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Moat

From Academic Kids

The moated manor house of Baddesley Clinton in Warwickshire, England
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The moated manor house of Baddesley Clinton in Warwickshire, England

Moats were deep and wide water-filled trenches, to provide a barrier against attack upon castle ramparts or other fortifications. A moat made access to the walls difficult for siege weapons such as a siege tower or battering ram that needed to be brought up against a wall to be effective. Very importantly, a water filled moat made very difficult the practice of sapping, that is to say digging tunnels under the fortifications in order to effect a collapse of the defenses.

The word was adapted in Middle English from the French motte "mound, hillock" and was first applied to the central mound on which a fortification was erected (see Motte and bailey), and then came to be applied to the excavated ring, a "dry moat".

In the violent conditions of the 14th and 15th centuries, though defensive walling required a charter from the king, a moat round a manor house could deter all but the most determined intruders (illustration, right). See also Ightham Mote.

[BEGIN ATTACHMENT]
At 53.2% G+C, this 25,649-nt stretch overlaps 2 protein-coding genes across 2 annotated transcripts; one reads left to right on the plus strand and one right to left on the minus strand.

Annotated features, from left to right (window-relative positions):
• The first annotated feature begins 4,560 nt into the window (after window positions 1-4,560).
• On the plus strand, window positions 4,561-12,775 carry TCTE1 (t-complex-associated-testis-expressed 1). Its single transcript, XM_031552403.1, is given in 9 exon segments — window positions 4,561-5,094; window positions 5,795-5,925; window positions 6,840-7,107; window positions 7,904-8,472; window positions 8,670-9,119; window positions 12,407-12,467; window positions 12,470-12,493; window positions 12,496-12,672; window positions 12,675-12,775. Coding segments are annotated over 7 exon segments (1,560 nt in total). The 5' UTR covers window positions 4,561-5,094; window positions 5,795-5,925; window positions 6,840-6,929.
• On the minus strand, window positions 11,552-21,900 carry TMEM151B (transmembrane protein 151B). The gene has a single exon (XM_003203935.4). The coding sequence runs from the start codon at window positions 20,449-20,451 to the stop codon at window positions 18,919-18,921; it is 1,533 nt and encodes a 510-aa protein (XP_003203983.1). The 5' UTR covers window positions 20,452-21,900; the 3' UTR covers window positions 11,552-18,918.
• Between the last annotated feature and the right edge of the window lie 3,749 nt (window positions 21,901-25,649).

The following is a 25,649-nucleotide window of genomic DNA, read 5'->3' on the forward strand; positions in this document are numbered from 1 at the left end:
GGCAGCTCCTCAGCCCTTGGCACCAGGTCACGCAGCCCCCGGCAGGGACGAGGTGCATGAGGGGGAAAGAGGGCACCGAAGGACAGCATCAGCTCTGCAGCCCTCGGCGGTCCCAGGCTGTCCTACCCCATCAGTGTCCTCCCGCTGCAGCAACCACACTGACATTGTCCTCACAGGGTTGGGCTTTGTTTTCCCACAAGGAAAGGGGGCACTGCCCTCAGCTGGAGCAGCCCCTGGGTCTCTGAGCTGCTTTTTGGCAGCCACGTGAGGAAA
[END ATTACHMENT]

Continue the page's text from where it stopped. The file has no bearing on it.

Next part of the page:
Often streams were diverted in the Middle Ages to fill the ditch. Moats required upkeep. They had to be dredged for debris which could potentially form a traversable bridge from one side to another.

Withdrawable bridges spanned moats in the Middle Ages. At first they were only simple wooden bridges that could easily be destroyed if an enemy was about to breach the fortifications. Later flying bridges and drawbridges were used for moat spans.

 rises from its moat
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Bodiam Castle rises from its moat

Moats sometimes had long woden spikes in them, to prevent enemies from swimming across.

While moats are commonly associated with European castles, they were also developed by North American Indians of the Mississippian culture as the outer defense of some fortified villages. The remains of a 16th century moat are still visible at the Parkin Archeological State Park in eastern Arkansas.

Moats rather than fences separate animals from spectators in many modern zoo installations. The structure, with a vertical outer retaining wall rising directly from the moat, is an extension of the Haha of landscape gardening.

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